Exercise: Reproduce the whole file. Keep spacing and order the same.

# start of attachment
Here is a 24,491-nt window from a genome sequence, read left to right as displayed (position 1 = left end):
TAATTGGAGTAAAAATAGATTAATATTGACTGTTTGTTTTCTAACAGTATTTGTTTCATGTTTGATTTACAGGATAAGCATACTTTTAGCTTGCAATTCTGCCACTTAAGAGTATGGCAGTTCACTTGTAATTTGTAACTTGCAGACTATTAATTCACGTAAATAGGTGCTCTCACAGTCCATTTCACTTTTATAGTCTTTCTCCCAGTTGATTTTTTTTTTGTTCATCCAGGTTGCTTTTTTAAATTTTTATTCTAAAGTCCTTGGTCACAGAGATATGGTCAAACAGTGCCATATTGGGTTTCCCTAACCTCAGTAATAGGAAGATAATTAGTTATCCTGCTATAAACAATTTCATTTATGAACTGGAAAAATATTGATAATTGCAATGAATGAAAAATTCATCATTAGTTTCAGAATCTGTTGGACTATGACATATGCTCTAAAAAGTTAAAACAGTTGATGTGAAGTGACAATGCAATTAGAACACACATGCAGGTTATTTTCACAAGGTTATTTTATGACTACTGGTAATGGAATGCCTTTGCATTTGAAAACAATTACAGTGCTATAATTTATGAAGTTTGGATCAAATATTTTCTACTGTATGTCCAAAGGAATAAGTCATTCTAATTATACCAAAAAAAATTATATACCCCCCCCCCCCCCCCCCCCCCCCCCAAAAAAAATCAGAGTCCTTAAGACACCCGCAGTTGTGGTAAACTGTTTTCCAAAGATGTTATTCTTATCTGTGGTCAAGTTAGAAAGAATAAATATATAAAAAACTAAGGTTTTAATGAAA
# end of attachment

Here is a 24,491-nt window from a genome sequence, read left to right as displayed (position 1 = left end):
TAATTGGAGTAAAAATAGATTAATATTGACTGTTTGTTTTCTAACAGTATTTGTTTCATGTTTGATTTACAGGATAAGCATACTTTTAGCTTGCAATTCTGCCACTTAAGAGTATGGCAGTTCACTTGTAATTTGTAACTTGCAGACTATTAATTCACGTAAATAGGTGCTCTCACAGTCCATTTCACTTTTATAGTCTTTCTCCCAGTTGATTTTTTTTTTGTTCATCCAGGTTGCTTTTTTAAATTTTTATTCTAAAGTCCTTGGTCACAGAGATATGGTCAAACAGTGCCATATTGGGTTTCCCTAACCTCAGTAATAGGAAGATAATTAGTTATCCTGCTATAAACAATTTCATTTATGAACTGGAAAAATATTGATAATTGCAATGAATGAAAAATTCATCATTAGTTTCAGAATCTGTTGGACTATGACATATGCTCTAAAAAGTTAAAACAGTTGATGTGAAGTGACAATGCAATTAGAACACACATGCAGGTTATTTTCACAAGGTTATTTTATGACTACTGGTAATGGAATGCCTTTGCATTTGAAAACAATTACAGTGCTATAATTTATGAAGTTTGGATCAAATATTTTCTACTGTATGTCCAAAGGAATAAGTCATTCTAATTATACCAAAAAAAATTATATACCCCCCCCCCCCCCCCCCCCCCCCCCAAAAAAAATCAGAGTCCTTAAGACACCCGCAGTTGTGGTAAACTGTTTTCCAAAGATGTTATTCTTATCTGTGGTCAAGTTAGAAAGAATAAATATATAAAAAACTAAGGTTTTAATGAAA